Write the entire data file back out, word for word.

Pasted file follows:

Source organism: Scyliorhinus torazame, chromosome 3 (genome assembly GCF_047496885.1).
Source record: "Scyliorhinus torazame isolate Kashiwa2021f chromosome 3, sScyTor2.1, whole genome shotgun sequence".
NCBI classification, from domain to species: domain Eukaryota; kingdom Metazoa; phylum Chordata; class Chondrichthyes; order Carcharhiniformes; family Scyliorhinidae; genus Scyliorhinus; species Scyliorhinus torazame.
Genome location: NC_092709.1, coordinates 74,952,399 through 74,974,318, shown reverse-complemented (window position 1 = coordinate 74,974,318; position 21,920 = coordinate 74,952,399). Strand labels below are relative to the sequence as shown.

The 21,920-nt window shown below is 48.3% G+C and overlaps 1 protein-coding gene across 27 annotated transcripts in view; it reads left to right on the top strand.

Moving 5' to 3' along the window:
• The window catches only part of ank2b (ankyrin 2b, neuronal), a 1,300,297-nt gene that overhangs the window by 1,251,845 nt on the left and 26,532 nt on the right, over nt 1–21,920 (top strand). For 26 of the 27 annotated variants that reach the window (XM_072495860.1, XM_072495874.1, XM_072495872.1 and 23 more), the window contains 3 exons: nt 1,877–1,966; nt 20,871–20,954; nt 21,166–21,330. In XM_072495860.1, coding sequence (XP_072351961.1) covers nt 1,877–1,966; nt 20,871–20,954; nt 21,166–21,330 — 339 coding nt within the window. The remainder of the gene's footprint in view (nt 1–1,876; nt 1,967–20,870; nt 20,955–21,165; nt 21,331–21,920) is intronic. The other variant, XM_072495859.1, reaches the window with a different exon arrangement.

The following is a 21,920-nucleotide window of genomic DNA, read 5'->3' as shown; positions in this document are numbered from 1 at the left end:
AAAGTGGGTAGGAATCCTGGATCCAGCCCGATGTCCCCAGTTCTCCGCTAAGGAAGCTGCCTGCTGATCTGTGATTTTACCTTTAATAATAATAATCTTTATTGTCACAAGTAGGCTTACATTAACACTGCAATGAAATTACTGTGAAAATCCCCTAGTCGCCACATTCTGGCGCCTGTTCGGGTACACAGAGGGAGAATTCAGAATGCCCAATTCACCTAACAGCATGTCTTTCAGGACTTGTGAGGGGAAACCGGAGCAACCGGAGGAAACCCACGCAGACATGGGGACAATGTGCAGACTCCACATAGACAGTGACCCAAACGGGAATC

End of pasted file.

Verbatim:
Source organism: Scyliorhinus torazame, chromosome 3 (genome assembly GCF_047496885.1).
Source record: "Scyliorhinus torazame isolate Kashiwa2021f chromosome 3, sScyTor2.1, whole genome shotgun sequence".
NCBI classification, from domain to species: domain Eukaryota; kingdom Metazoa; phylum Chordata; class Chondrichthyes; order Carcharhiniformes; family Scyliorhinidae; genus Scyliorhinus; species Scyliorhinus torazame.
Genome location: NC_092709.1, coordinates 74,952,399 through 74,974,318, shown reverse-complemented (window position 1 = coordinate 74,974,318; position 21,920 = coordinate 74,952,399). Strand labels below are relative to the sequence as shown.

The 21,920-nt window shown below is 48.3% G+C and overlaps 1 protein-coding gene across 27 annotated transcripts in view; it reads left to right on the top strand.

Moving 5' to 3' along the window:
• The window catches only part of ank2b (ankyrin 2b, neuronal), a 1,300,297-nt gene that overhangs the window by 1,251,845 nt on the left and 26,532 nt on the right, over nt 1–21,920 (top strand). For 26 of the 27 annotated variants that reach the window (XM_072495860.1, XM_072495874.1, XM_072495872.1 and 23 more), the window contains 3 exons: nt 1,877–1,966; nt 20,871–20,954; nt 21,166–21,330. In XM_072495860.1, coding sequence (XP_072351961.1) covers nt 1,877–1,966; nt 20,871–20,954; nt 21,166–21,330 — 339 coding nt within the window. The remainder of the gene's footprint in view (nt 1–1,876; nt 1,967–20,870; nt 20,955–21,165; nt 21,331–21,920) is intronic. The other variant, XM_072495859.1, reaches the window with a different exon arrangement.

The following is a 21,920-nucleotide window of genomic DNA, read 5'->3' as shown; positions in this document are numbered from 1 at the left end:
AAAGTGGGTAGGAATCCTGGATCCAGCCCGATGTCCCCAGTTCTCCGCTAAGGAAGCTGCCTGCTGATCTGTGATTTTACCTTTAATAATAATAATCTTTATTGTCACAAGTAGGCTTACATTAACACTGCAATGAAATTACTGTGAAAATCCCCTAGTCGCCACATTCTGGCGCCTGTTCGGGTACACAGAGGGAGAATTCAGAATGCCCAATTCACCTAACAGCATGTCTTTCAGGACTTGTGAGGGGAAACCGGAGCAACCGGAGGAAACCCACGCAGACATGGGGACAATGTGCAGACTCCACATAGACAGTGACCCAAACGGGAATC